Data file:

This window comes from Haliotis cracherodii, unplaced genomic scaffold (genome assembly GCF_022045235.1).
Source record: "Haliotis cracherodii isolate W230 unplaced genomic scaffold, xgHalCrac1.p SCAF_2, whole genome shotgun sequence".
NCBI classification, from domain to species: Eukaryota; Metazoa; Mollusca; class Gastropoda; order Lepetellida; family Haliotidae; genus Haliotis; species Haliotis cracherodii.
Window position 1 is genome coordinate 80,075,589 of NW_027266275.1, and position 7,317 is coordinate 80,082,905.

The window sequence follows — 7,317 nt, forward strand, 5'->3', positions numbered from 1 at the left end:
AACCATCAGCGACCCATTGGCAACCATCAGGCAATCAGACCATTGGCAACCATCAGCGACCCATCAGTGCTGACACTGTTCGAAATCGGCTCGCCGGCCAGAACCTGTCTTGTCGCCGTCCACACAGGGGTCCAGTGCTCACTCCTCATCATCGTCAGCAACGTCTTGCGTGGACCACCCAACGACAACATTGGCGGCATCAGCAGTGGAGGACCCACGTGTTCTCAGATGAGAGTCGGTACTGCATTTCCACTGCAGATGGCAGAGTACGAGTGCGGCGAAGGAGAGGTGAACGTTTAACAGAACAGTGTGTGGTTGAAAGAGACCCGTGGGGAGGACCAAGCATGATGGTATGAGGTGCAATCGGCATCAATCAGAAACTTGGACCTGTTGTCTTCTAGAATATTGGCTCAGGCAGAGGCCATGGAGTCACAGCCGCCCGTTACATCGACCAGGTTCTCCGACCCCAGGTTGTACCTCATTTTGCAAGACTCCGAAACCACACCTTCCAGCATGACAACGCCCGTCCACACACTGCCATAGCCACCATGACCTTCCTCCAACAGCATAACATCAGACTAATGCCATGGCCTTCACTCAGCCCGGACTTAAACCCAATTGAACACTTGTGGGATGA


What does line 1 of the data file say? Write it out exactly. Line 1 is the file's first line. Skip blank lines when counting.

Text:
This window comes from Haliotis cracherodii, unplaced genomic scaffold (genome assembly GCF_022045235.1).